Was a keg involved in his departure?

Paul Newman at OU 01-03-1968Other bios say that he was invited to leave the university after he rolled a beer keg down Jeff Hill and bounced it off the president’s car. He mentioned “It’s good to be home” in his remarks, but he did not bring up anything about an errant beer keg.

Students mobbed the car carrying Newman and his wife, Joanne Woodward, when they arrived.

Jon Webb doing Hail Mary

Jon Webb covering  Paul Newman at OU 01-03-1968Jon Webb was the photographer at The Athens Messenger who started the daily picture page. I idolized the guy’s work. Still, it gave me a small amount of pleasure to see him doing a Hail Mary shot, something photographers do when they are out of position or hemmed in and need to try to get SOMETHING.

The story in The Post

Paul Newman at OU 01-03-1968Here is the story that appeared in The OU Post, along with two of my photos:

“It’s good to be home,” Paul Newman said as he walked up to the microphone on the stage of Memorial Auditorium yesterday after being mobbed by students outside.

The former Ohio University student who dropped out of school to join the armed forces in 1942 urged a crowd of some 3000 students to make “a rich physical commitment” to the presidential candidate of their choice.

Young people are McCarthy’s capital

Paul Newman at OU 01-03-1968Urging the crowd to help campaign for Eugene McCarthy in Indiana this weekend, Newman said, “We can’t afford to pay your way like some of the other candidates. We don’t have the capital – you young people are McCarthy’s capital.”

Newman at Press conference

Paul Newman at OU 01-03-1968In a press conference, Newman said he supports the Minnesota senator because “his credentials are better than anyone else and he has demonstrated his courage.”

“McCarthy rises above politics to become a statesman. He deals with things on a higher level: an intellectual strategy, not just a political strategy,” the actor continued.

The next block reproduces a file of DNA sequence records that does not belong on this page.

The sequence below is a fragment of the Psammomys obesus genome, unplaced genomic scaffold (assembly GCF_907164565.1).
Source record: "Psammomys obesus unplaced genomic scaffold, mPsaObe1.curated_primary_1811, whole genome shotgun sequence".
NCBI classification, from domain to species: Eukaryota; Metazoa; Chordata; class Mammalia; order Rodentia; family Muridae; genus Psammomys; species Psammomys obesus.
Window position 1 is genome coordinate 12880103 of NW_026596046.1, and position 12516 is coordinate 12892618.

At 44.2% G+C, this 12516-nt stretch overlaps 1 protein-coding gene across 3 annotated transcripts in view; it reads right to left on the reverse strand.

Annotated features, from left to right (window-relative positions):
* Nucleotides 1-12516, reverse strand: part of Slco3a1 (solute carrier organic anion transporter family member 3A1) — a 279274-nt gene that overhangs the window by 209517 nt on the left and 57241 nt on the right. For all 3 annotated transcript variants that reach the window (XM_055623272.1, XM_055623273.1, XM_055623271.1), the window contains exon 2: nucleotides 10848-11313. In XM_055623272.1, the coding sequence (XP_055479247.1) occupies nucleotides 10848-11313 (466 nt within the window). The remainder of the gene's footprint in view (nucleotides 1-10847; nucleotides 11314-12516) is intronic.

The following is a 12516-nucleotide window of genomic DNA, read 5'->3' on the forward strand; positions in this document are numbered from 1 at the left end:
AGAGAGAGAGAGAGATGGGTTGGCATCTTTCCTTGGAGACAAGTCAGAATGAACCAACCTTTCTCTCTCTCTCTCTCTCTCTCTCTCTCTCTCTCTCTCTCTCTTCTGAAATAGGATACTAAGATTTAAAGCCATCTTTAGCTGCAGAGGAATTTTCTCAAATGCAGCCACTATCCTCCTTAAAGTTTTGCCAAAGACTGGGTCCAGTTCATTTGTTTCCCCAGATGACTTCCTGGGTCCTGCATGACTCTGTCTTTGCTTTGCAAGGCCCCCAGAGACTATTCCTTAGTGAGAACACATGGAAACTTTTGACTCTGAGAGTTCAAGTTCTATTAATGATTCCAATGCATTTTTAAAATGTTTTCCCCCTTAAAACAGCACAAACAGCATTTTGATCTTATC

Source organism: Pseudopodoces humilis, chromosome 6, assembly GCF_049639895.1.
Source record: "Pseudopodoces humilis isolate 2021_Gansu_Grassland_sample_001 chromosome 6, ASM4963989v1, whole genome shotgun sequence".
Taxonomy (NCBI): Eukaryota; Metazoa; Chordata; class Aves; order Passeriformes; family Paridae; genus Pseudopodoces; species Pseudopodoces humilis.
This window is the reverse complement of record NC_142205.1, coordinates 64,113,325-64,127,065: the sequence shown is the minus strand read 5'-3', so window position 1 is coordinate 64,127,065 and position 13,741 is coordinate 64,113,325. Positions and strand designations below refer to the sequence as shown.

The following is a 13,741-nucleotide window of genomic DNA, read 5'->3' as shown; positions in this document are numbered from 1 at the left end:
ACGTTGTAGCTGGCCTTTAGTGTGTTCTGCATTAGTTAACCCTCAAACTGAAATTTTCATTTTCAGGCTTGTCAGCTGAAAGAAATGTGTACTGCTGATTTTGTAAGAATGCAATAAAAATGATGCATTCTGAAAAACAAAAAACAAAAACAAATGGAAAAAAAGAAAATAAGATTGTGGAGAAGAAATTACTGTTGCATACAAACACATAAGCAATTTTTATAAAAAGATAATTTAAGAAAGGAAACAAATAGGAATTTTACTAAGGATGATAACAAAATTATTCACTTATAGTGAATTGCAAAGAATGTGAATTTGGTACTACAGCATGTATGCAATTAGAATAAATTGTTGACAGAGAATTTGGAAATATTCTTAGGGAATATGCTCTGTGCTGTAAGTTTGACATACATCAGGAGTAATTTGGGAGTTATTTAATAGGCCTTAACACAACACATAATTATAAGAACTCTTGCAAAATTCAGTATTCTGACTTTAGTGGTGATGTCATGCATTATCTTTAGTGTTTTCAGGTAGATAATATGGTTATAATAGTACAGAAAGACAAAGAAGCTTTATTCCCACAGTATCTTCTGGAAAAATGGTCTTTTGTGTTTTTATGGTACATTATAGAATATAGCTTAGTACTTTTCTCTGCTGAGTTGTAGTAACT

Wanted to say he was part of his time

Paul Newman at OU 01-03-1968“I don’t know if my campaign will persuade anyone, but that’s not going to stop me,” he said. “I have six kids and I don’t want them to say I was never part of my time.”

Newman, who also visited the Ohio State and University of Cincinnati campuses yesterday, was presented with an Ohio University sweatshirt by students in the crowd.

A Harry & Son encounter

Paul Newman at OU 01-03-1968

For the record, I don’t recognize Mr. Cool, the photographer on the right. He wasn’t on the staff of the newspapers nor yearbook. He must have been one of the Fine Arts students.

I brought up another Paul Newman anecdote when I wrote his obit on my bike blog.

Newman arrived in Lake Worth, Florida, to film Harry & Son in 1984. I went to the set, not to take pictures, but to ask the movie crew if they could switch to a different two-way radio frequency because it was interfering with The Palm Beach Post’s radio system. That was a particular problem that morning because a an airliner inbound to Palm Beach International Airport had declared a mechanical emergency. The reporters and photographers scrambling to get into position were being overridden by the movie crew.

It happened because the FCC assigned newspapers and movie crews a shared group of frequencies in the 173 MHz range. Movie companies would frequently rent their radios from a Ft. Lauderdale company and pick a channel at random. In this case, they grabbed 173.275, which we used.

They were nice enough to switch when I pointed it out. (The plane landed safely, by the way. It was a faulty indicator light in the cockpit.)

 Paul Newman photo gallery